Translating the Civil Society Strategy into local action
A facilitated workshop
9.15am to 12.30pm Monday 11th February 2019
Council Chamber, Shirehall
The Government’s vision for the future of a civil society is that we need to look at five foundations of social value: people, places, the social sector, the private sector, and the public sector. In the past we have too often thought of these foundations as separate from each other. But when they work together, the whole is greater than the sum of its parts. This Strategy is not intended as the final word or a fixed statement on the government’s work in relation to civil society. On the contrary, it is the beginning of an ambitious, evolving work programme to help build a strong society.
Up and down the country, charities, social enterprises and community & voluntary organisations bind society together—and are crucial to the active promotion of the social capital necessary for the development of thriving, healthy and happy communities. In the same way, the public and private sector influence and shape the local area, serving and engaging with people in the places they live. Building communities can only improve our thinking, our actions and our accountabilities, maximising both our social impact and our charitable mission.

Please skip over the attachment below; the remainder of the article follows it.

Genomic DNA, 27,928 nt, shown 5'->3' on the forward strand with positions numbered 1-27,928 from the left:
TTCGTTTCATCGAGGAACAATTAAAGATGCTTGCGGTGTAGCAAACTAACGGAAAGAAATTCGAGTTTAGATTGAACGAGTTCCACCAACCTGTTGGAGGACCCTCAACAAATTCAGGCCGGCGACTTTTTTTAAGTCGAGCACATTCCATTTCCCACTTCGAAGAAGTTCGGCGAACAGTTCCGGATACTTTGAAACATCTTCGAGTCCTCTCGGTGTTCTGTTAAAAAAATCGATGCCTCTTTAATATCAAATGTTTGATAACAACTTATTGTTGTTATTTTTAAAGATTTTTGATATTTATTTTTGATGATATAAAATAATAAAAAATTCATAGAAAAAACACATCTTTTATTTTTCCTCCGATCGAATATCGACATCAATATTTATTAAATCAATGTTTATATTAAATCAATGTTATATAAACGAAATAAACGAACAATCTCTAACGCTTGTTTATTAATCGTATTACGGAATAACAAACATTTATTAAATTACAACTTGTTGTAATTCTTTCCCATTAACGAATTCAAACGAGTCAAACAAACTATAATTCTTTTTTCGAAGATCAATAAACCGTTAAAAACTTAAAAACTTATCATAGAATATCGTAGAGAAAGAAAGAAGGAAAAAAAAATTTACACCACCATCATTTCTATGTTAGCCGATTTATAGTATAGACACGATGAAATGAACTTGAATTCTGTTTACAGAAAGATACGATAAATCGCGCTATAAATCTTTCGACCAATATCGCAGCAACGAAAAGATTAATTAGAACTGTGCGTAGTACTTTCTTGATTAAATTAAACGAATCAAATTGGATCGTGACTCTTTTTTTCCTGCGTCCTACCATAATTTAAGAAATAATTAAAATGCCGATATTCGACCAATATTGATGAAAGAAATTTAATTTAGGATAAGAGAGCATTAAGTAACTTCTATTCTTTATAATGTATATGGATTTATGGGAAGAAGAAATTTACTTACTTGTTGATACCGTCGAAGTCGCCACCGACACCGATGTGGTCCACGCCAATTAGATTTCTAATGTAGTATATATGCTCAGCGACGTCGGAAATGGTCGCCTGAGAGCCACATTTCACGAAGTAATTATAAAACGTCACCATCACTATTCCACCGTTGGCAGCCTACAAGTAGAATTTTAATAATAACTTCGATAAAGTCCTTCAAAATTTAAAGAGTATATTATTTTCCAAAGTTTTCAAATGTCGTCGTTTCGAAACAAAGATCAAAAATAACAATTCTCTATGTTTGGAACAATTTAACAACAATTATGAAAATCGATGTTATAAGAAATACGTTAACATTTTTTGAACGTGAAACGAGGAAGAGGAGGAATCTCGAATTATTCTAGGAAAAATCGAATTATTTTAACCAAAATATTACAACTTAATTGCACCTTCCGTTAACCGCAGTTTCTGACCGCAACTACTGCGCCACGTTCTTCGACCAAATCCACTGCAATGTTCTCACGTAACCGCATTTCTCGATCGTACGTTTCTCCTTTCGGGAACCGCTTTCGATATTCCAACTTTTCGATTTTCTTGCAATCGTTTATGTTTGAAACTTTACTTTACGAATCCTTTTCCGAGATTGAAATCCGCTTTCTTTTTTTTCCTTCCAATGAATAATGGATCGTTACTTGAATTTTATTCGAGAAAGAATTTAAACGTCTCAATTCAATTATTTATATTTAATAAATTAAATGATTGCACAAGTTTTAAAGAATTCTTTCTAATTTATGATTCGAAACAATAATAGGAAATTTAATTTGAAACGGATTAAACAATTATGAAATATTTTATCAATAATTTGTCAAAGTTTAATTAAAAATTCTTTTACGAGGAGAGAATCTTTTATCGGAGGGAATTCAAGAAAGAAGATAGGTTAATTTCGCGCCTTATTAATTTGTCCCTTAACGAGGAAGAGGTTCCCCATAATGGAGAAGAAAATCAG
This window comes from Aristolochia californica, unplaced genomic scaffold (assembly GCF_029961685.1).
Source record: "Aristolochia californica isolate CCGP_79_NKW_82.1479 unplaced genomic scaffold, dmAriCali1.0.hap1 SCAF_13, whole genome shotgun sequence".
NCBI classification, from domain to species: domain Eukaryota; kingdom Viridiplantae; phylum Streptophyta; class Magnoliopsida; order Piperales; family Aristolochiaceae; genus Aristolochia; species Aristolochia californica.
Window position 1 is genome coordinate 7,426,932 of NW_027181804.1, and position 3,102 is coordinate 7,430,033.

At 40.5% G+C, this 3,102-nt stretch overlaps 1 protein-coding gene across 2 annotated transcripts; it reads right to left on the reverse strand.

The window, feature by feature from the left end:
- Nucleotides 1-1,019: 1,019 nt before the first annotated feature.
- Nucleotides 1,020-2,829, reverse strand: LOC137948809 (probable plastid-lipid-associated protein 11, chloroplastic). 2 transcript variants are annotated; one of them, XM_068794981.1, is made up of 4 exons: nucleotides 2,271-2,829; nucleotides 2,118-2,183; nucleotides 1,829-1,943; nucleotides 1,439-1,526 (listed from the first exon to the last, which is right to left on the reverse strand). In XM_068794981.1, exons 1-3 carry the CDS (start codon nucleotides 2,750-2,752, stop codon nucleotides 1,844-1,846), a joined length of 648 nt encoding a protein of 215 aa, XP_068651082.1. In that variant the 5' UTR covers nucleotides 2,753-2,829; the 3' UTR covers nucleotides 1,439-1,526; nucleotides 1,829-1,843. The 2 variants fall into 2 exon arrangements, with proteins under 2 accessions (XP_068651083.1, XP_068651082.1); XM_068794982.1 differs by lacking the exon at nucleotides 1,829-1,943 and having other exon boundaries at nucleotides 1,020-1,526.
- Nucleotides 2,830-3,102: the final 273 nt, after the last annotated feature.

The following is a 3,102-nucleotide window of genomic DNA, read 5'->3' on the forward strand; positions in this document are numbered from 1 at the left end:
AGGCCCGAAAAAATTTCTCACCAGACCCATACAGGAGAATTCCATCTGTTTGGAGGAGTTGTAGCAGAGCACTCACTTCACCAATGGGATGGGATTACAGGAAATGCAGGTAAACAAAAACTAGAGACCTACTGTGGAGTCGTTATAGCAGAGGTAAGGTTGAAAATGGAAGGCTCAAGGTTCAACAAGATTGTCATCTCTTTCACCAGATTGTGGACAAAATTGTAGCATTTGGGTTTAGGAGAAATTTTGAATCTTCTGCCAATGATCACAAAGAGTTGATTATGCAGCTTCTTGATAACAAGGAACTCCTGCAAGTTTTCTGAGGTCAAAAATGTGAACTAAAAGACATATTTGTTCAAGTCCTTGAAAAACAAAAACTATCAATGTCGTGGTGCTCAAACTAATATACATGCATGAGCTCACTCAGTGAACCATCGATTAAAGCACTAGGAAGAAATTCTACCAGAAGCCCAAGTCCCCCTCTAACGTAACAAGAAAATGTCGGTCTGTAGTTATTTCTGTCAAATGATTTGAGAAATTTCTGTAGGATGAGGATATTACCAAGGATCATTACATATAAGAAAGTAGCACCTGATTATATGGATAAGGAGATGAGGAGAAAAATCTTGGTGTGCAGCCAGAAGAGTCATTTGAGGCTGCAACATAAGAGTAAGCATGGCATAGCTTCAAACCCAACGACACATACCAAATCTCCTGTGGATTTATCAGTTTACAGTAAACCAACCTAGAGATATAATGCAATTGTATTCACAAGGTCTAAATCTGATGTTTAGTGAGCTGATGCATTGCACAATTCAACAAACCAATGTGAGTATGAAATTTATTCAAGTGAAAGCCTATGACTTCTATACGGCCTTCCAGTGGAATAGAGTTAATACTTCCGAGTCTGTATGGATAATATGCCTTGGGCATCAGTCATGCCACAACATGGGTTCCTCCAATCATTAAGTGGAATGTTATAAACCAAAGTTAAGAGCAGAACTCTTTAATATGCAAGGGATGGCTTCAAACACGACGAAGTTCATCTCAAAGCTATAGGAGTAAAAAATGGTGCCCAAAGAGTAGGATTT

For much of the social sector—diverse, varied and dedicated to all manner of causes—rethinking service development, delivery and collaboration with local people to meet the needs of place (as opposed to providing a service that is then offered to places) will require hard work. It will mean taking on new responsibilities in the organisation of local places, the partnerships and strategies that underpin them. It will also require fresh, collective thinking about the long-term future of commissioning and public service markets, stretched to their limits after nearly a decade of austerity.
Through this workshop we aim to consider the 2018 Civil Society Strategy;
- Better understand our opportunities for new models of place-based organisation, leadership, partnership and delivery;
- Think about how we can work better together to overcome the ongoing effects of austerity, including the potential reformation of commissioning processes and realising the aspirations for collaborative commissioning;
- How can we work together to acknowledge the power and potential of place-based working and the social sector’s unique and compelling role in both devising and delivering it;
- Consider the need for new models of support and learning from elsewhere.
Please book your place here.